The Pink Ladoo Project: Interview with founder Raj Khaira

The Pink Ladoo Project is an inspiring campaign headed by London based lawyer and activist Raj Khaira. Having started in October 2015, its followers have grown on social media to a more than 30,000, and this can be attributed to the success of the overall message of the online campaign. In an interview with me for BHBN Radio, Raj discusses in some detail, her reasons for starting the Pink Ladoo Project.

Activist and founder of the Pink Ladoo Project Raj Khaira

Listen back to the full radio report:

The Pink Ladoo Project aims to inspire and encourage South Asian families to open the conversation on gender-equality. Its primary focus is to encourage South Asian parents and families to take a stand against sexism at ‘the earliest opportunity in their daughter’s lives’, starting with their birth. For generations families have celebrated the birth of a boy by a way of the distribution of ladoo – a round Indian sweet which is golden yellow in colour. This has often been used to connote happiness for the parents. In contrast, when a girl is born, the exchange of sweets and congratulator delight has not been comparable. This is where the Pink Ladoo Project comes in, making a statement through the act of giving and receiving sweets.

‘We set out to change the way people do things and it feels like it’s happening.’

In a conscious decision made at the branding stages of the campaign, activist Raj Khaira tells me how she opted for ‘pink ladoo’ for girls to deliberately oppose the traditional golden yellow ladoo for boys. The arrival of a box of pink ladoos makes a statement in a way that provokes conversations around gender equality in a way that a ‘normal’ box of ladoo does not. Modestly laid, a box of pink ladoo intentionally recognises the arrival of a female and motivates those receiving the sweets to join in on the celebration of that. By doing this, the message that goes out conveys to those receiving these sweets how important it is to actively teach boys and girls what equality looks and feels like.

The Pink Ladoo Project at Birmingham Women’s Hospital

Women have long been systematically targeted by customs and traditions for generations in South Asia in differing ways: e.g. dowry, female foeticide, child marriage, father-to-son inheritance, the custom of men looking after parents in their old age, the privilege of performing the final rites of loved ones at their funerals being given to men only etc. Such customs and traditions that underpin patriarchy in South Asian communities culturally and methodically work against women. Not only does the Pink Ladoo Project urge the wider communities to recognise the female additions to their families in the same way that one would do so with males, they also share posts on social media from their supporters who recount experiences of women empowerment and those of families celebrating their daughter’s achievements.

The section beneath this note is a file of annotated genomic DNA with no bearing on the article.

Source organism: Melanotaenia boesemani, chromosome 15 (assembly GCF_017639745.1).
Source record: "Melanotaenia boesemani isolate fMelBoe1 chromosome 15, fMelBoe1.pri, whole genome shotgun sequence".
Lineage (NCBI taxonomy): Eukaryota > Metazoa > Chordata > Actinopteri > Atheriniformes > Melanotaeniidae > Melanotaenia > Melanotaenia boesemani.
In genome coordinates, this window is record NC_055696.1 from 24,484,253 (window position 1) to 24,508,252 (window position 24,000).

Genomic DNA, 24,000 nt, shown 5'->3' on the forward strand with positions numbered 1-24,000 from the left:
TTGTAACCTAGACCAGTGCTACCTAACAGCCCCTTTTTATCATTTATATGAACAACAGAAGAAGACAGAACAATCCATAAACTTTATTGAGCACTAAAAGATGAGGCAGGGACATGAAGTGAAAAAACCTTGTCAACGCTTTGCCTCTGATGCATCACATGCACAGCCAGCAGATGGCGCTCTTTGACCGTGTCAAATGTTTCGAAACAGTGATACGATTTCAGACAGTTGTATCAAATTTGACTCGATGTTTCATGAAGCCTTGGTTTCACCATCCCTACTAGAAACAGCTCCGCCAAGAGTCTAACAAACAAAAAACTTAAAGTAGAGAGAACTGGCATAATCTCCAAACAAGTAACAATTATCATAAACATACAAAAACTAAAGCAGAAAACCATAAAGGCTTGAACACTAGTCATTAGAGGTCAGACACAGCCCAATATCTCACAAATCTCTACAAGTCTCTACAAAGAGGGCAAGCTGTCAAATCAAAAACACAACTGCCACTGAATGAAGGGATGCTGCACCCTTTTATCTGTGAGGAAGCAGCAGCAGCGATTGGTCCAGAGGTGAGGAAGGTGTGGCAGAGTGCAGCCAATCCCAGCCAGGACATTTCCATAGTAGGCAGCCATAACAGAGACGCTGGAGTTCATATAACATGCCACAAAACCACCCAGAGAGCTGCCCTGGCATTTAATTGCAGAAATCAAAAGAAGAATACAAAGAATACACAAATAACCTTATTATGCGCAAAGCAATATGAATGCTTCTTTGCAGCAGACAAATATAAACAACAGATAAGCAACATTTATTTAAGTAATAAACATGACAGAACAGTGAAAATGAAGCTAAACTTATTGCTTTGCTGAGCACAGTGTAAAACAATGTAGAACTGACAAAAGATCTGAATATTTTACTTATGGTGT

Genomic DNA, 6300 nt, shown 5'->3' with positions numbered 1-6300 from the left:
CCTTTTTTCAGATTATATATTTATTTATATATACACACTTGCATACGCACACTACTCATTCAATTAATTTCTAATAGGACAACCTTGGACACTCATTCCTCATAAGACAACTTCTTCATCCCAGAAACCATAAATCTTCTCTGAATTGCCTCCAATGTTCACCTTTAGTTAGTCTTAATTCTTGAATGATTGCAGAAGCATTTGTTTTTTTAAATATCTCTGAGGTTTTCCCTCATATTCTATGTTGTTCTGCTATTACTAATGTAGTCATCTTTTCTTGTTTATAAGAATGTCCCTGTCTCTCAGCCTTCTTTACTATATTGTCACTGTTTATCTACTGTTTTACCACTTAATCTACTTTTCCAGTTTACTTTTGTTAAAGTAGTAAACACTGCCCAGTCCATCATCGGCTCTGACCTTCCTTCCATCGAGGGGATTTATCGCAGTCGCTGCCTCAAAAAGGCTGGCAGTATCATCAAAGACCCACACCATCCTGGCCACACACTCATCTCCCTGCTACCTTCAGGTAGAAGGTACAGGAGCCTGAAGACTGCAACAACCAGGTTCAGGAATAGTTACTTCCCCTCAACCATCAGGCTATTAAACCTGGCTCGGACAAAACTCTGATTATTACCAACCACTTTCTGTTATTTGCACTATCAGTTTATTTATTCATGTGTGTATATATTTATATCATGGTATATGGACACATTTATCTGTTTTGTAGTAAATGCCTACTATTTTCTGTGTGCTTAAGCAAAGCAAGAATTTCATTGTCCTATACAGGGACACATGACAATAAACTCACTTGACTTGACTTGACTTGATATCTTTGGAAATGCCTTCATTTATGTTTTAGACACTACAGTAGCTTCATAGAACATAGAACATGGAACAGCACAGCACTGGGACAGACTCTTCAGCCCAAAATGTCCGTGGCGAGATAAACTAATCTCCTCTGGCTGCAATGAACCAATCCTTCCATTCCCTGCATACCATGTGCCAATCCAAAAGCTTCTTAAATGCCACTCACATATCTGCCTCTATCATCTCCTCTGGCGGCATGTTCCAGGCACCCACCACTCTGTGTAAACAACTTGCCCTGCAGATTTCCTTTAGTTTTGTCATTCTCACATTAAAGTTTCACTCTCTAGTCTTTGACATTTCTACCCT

With that being said, I will now take the opportunity to clarify, that not only women endorse feminism, and that some of the posts received by the campaign are from men, whom I have dubbed the ‘feminist dad’ or feminist father figures. When women unite to discuss matters of feminism as seen with the Pink Ladoo Project, it is sometimes misinterpreted as male bashing or as man hating. Feminism is far from that. Yes, feminism is unapologetic in its message, but it also promotes that men are, or at least should be, above patriarchy, and strive to be better than our misogynistic belief systems allow them to be. With support from these ‘feminist dads’ the importance for such a campaign further solidifies the campaigns message as important and relevant to their daughters.

The campaign places emphasis on the importance of believing in your daughters’ ability to achieve in all levels of life and society by starting at the very beginning, her birth, and by marking this event with applause and celebration. In doing so the future generations of South Asian men *and* women will captivate on the importance of defying societal norms and erroneous customs found in South Asian communities that may attempt to work against our daughters as they grow – an all-important message we should embrace and ingest then.

We thought about using normal ladoo. But it felt dishonest. Campaigning for “normal ladoo for all” would have glossed over the fact that it is women who have been systematically targeted and undermined through sexist customs.

For us, the Pink Ladoo is the symbol of a protest against sexist customs and norms.  Our aim is to open conversations about women’s rights in South Asian homes across the world; a normal ladoo doesn’t open the conversation as instantly and potently as a Pink Ladoo and wouldn’t have the same impact.

There has been some criticism around the campaign’s intentions and ideology. Some people have suggested in both their comments online and in direct conversations with the activist, the irrelevance of the Pink Ladoo campaign in a progressive 21st century Britain, America, India, Pakistan and so on. This statement opens the floor to the problematic debate of progressiveness and that which is deemed progressive in a western culture being incomparable to that of eastern culture. Furthermore, if we had replaced regressive ideologies with progressiveness in 21st century Britain, America, India, Pakistan etc. then we would be moving towards a utopian state of being – hmm, I beg to differ.